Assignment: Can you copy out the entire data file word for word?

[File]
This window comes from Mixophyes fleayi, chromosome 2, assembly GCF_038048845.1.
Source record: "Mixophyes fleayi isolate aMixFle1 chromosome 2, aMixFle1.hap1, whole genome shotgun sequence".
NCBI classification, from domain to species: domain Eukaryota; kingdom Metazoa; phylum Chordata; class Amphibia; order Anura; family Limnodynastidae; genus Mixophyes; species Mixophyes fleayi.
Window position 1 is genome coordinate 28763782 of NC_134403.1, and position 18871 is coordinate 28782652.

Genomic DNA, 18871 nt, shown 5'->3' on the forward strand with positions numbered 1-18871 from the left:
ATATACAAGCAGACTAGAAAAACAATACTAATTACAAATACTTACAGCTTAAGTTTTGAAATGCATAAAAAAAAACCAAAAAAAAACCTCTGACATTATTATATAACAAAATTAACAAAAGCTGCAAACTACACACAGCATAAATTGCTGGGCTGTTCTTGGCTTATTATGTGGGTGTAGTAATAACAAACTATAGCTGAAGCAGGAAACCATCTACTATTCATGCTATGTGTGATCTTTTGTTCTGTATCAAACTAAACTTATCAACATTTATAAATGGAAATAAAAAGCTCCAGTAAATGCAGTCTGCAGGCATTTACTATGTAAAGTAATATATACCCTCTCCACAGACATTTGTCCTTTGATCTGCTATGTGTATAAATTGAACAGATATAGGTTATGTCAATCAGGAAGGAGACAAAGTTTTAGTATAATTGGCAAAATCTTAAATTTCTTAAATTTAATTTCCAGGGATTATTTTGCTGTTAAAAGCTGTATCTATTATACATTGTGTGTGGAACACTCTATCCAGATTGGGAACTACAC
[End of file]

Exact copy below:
This window comes from Mixophyes fleayi, chromosome 2, assembly GCF_038048845.1.
Source record: "Mixophyes fleayi isolate aMixFle1 chromosome 2, aMixFle1.hap1, whole genome shotgun sequence".
NCBI classification, from domain to species: domain Eukaryota; kingdom Metazoa; phylum Chordata; class Amphibia; order Anura; family Limnodynastidae; genus Mixophyes; species Mixophyes fleayi.
Window position 1 is genome coordinate 28763782 of NC_134403.1, and position 18871 is coordinate 28782652.

Genomic DNA, 18871 nt, shown 5'->3' on the forward strand with positions numbered 1-18871 from the left:
ATATACAAGCAGACTAGAAAAACAATACTAATTACAAATACTTACAGCTTAAGTTTTGAAATGCATAAAAAAAAACCAAAAAAAAACCTCTGACATTATTATATAACAAAATTAACAAAAGCTGCAAACTACACACAGCATAAATTGCTGGGCTGTTCTTGGCTTATTATGTGGGTGTAGTAATAACAAACTATAGCTGAAGCAGGAAACCATCTACTATTCATGCTATGTGTGATCTTTTGTTCTGTATCAAACTAAACTTATCAACATTTATAAATGGAAATAAAAAGCTCCAGTAAATGCAGTCTGCAGGCATTTACTATGTAAAGTAATATATACCCTCTCCACAGACATTTGTCCTTTGATCTGCTATGTGTATAAATTGAACAGATATAGGTTATGTCAATCAGGAAGGAGACAAAGTTTTAGTATAATTGGCAAAATCTTAAATTTCTTAAATTTAATTTCCAGGGATTATTTTGCTGTTAAAAGCTGTATCTATTATACATTGTGTGTGGAACACTCTATCCAGATTGGGAACTACAC